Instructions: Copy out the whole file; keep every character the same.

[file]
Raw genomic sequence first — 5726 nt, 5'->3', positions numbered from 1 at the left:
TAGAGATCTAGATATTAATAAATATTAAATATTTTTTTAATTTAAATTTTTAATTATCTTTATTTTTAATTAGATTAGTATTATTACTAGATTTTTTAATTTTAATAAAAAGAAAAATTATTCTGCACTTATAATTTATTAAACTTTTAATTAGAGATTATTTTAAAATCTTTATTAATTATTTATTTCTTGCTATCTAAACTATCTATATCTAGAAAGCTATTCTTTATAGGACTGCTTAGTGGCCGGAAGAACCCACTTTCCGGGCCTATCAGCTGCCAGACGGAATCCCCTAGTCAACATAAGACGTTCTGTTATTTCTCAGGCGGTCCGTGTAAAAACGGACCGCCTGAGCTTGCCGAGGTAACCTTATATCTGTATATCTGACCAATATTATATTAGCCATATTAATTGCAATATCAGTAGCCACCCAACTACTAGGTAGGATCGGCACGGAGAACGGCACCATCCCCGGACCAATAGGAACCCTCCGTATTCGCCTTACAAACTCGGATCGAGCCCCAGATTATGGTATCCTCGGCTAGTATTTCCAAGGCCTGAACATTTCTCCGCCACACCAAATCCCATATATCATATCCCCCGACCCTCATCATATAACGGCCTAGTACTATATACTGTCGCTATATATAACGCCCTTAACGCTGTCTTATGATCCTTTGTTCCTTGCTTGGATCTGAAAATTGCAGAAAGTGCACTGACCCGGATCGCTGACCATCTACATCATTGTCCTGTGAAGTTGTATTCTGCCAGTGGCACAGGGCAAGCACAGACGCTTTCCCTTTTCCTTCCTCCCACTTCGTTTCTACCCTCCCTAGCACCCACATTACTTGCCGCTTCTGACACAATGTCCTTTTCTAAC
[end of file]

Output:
Raw genomic sequence first — 5726 nt, 5'->3', positions numbered from 1 at the left:
TAGAGATCTAGATATTAATAAATATTAAATATTTTTTTAATTTAAATTTTTAATTATCTTTATTTTTAATTAGATTAGTATTATTACTAGATTTTTTAATTTTAATAAAAAGAAAAATTATTCTGCACTTATAATTTATTAAACTTTTAATTAGAGATTATTTTAAAATCTTTATTAATTATTTATTTCTTGCTATCTAAACTATCTATATCTAGAAAGCTATTCTTTATAGGACTGCTTAGTGGCCGGAAGAACCCACTTTCCGGGCCTATCAGCTGCCAGACGGAATCCCCTAGTCAACATAAGACGTTCTGTTATTTCTCAGGCGGTCCGTGTAAAAACGGACCGCCTGAGCTTGCCGAGGTAACCTTATATCTGTATATCTGACCAATATTATATTAGCCATATTAATTGCAATATCAGTAGCCACCCAACTACTAGGTAGGATCGGCACGGAGAACGGCACCATCCCCGGACCAATAGGAACCCTCCGTATTCGCCTTACAAACTCGGATCGAGCCCCAGATTATGGTATCCTCGGCTAGTATTTCCAAGGCCTGAACATTTCTCCGCCACACCAAATCCCATATATCATATCCCCCGACCCTCATCATATAACGGCCTAGTACTATATACTGTCGCTATATATAACGCCCTTAACGCTGTCTTATGATCCTTTGTTCCTTGCTTGGATCTGAAAATTGCAGAAAGTGCACTGACCCGGATCGCTGACCATCTACATCATTGTCCTGTGAAGTTGTATTCTGCCAGTGGCACAGGGCAAGCACAGACGCTTTCCCTTTTCCTTCCTCCCACTTCGTTTCTACCCTCCCTAGCACCCACATTACTTGCCGCTTCTGACACAATGTCCTTTTCTAAC